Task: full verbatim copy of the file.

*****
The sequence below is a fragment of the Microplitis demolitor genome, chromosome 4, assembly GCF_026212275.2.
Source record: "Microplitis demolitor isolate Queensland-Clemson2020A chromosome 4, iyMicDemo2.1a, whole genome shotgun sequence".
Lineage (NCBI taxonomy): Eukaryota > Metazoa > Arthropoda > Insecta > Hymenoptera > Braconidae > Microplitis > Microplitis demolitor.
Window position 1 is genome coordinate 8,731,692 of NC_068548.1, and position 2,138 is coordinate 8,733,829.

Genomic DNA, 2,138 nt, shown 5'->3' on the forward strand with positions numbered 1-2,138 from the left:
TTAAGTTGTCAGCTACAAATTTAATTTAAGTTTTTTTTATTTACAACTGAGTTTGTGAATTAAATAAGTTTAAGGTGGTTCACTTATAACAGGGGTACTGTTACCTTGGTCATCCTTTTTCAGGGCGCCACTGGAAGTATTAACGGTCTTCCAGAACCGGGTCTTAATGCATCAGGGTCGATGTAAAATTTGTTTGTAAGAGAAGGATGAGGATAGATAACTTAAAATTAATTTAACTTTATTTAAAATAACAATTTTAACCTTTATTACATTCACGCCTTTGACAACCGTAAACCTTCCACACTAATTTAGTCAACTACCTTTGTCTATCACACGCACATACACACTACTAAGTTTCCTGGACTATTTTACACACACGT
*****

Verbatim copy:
The sequence below is a fragment of the Microplitis demolitor genome, chromosome 4, assembly GCF_026212275.2.
Source record: "Microplitis demolitor isolate Queensland-Clemson2020A chromosome 4, iyMicDemo2.1a, whole genome shotgun sequence".
Lineage (NCBI taxonomy): Eukaryota > Metazoa > Arthropoda > Insecta > Hymenoptera > Braconidae > Microplitis > Microplitis demolitor.
Window position 1 is genome coordinate 8,731,692 of NC_068548.1, and position 2,138 is coordinate 8,733,829.

Genomic DNA, 2,138 nt, shown 5'->3' on the forward strand with positions numbered 1-2,138 from the left:
TTAAGTTGTCAGCTACAAATTTAATTTAAGTTTTTTTTATTTACAACTGAGTTTGTGAATTAAATAAGTTTAAGGTGGTTCACTTATAACAGGGGTACTGTTACCTTGGTCATCCTTTTTCAGGGCGCCACTGGAAGTATTAACGGTCTTCCAGAACCGGGTCTTAATGCATCAGGGTCGATGTAAAATTTGTTTGTAAGAGAAGGATGAGGATAGATAACTTAAAATTAATTTAACTTTATTTAAAATAACAATTTTAACCTTTATTACATTCACGCCTTTGACAACCGTAAACCTTCCACACTAATTTAGTCAACTACCTTTGTCTATCACACGCACATACACACTACTAAGTTTCCTGGACTATTTTACACACACGT